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Creating a Podcast to Share Science Stories

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Our recent webinar, Science on Display, features an interview with Danielle Ellis, Editor for News Medical and host of the Something About Science podcast, alongside Will Soutter, Creative Video and Audio Specialist, and Sara López Segura, Graphic Designer and Social Media Co-Ordinator. In this interview, we dive into the process of creating a successful podcast by looking at the experience of the Something About Science podcast team.

You can watch, listen to or read the discussion by clicking one of the links below.

Watch Science on Display Webinar

Listen to Science on Display

Read part one of the transcript, Science on Display: Creating a Podcast to Share Science Stories

What inspired the launch of the Something About Science podcast?

We started Something About Science as scientific editors passionate about science communication. We saw a gap in the market for a podcast like ours, as we were having authentic conversations in the office about the science stories we felt passionately about.

We hadn’t previously explored the audio realm as the editorial team, and we all listened to podcasts ourselves. As audio becomes a more popular content form with people’s day-to-day lives no longer strictly nine to five or in the office, podcasts fit into the multitasking style people ask for.

What were the initial objectives for starting the podcast?

We had two main objectives when starting the podcast. Firstly, we recognized that the podcast market was very saturated and wanted to consider our position carefully. Secondly, we knew a lot of work was required before recording, and we had to be organized and set out the vision for the podcast.

What are some things to consider when starting a podcast?

When creating a podcast series, having a defined voice and planning your content is crucial. It's best practice to record the first several months of content so you can commit to a schedule and stay ahead. Scheduling is also critical for social media plans, where promoting episodes and engaging with listeners is vital.

What is the key to distribution?

Social media is a critical part of podcast distribution. Creating audiograms, which are small snippets of episodes that give potential listeners a snapshot of what the podcast is about, has been very useful. All of our podcast hosts promoting episodes has helped with engagement and showing the people behind the voices.

The Something About Science podcast has three hosts. What was the thinking behind this?

The Something About Science podcast stemmed from organic conversations that we had been having in the office. It was natural to continue this dynamic for the potential to have a more engaging discussion. We also wanted to promote the idea of AZoNetwork as a network, which the dynamic between the three of us hosting does.

How important is the continuity of the podcast?

Consistency is critical in podcasting. Listeners expect to see a new episode on a particular day and are more likely to return if they know when to expect it. A recognizable host or hosts can keep people involved and help establish credibility through consistency.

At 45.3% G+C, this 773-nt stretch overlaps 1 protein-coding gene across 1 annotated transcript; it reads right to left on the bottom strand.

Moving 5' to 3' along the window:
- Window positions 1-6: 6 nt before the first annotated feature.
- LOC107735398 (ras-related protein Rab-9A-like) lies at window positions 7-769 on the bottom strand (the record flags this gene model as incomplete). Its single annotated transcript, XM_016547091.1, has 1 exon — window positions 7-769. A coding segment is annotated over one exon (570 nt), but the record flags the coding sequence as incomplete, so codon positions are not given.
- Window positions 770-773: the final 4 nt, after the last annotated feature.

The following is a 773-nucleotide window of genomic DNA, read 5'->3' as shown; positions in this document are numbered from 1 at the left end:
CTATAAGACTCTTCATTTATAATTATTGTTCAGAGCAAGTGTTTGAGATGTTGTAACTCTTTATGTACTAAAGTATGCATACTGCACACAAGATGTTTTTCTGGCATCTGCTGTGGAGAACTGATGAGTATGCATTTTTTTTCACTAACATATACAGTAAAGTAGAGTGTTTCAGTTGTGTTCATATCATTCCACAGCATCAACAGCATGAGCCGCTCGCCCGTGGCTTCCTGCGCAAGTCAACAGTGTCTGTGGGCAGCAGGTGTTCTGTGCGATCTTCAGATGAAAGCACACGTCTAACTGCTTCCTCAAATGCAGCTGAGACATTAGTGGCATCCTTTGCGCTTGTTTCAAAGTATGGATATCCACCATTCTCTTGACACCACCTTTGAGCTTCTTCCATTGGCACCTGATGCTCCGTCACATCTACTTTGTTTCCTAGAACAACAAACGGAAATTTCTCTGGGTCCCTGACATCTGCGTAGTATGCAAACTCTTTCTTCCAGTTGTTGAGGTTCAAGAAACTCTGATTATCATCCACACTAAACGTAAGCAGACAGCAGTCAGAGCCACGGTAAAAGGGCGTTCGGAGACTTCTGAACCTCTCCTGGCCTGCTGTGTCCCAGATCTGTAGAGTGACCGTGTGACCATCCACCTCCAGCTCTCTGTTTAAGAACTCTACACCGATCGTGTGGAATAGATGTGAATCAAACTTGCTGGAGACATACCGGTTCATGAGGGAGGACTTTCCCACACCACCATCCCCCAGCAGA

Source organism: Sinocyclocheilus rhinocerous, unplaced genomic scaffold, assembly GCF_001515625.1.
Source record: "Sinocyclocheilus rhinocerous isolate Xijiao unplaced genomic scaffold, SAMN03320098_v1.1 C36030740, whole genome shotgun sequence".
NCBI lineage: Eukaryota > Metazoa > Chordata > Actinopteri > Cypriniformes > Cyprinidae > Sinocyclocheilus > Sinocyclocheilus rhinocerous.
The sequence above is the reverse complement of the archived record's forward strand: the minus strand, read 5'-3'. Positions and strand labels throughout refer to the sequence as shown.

How important are branding and artwork in podcasting?

People relate a brand to its logo, and it's the first thing potential listeners see when scrolling through podcast platforms like Apple Podcasts or Spotify. Getting the artwork right is essential to attract listeners and create a professional image.

How do you get a podcast on different platforms?

There are various platforms for podcast distribution. A service like Acast distributes the podcast for you to all the other platforms.

A new show needs to be registered for an RSS feed for each platform, and some take a while. Apple can take a few weeks to come back. What we did with this podcast is created a trailer. Technically we did this because we didn’t know when the first episode we posted to Acast would go live on each platform once they were approved. It could arrive on Spotify three days later, on Deezer a day after that, on Amazon straightaway, and so on. By putting out the trailer to finish setting up that RSS feed with each platform.

What is the benefit of a one-off podcast format?

A one-off podcast format can be an excellent way to share high-value content without a presentation or slides. It's an engaging way for audiences to learn about a specific topic or issue. Alternatively, you can turn webinars into podcasts to provide multiple ways for your audience to engage with you.

Read the other two parts of the interviews from Science on Display

Science on Display: Creating Compelling Product Videos

Science on Display: Video Production and Post-Production Editing

Posted by Rebecca Turpin

Manchester born Rebecca has a first class B.A.(Hons) in Photography from the University of Plymouth. Rebecca began her career in 2017 working as a sales and marketing assistant for a healthcare company before moving in to an agency position in 2018. She spent two years running a small agency in Salford until 2021, gaining marketing skills and invaluable experience working with clients before coming to AZoNetwork. Outside of marketing, Rebecca loves anything outdoors, the theatre and any creative activity that lets her be covered in paint.

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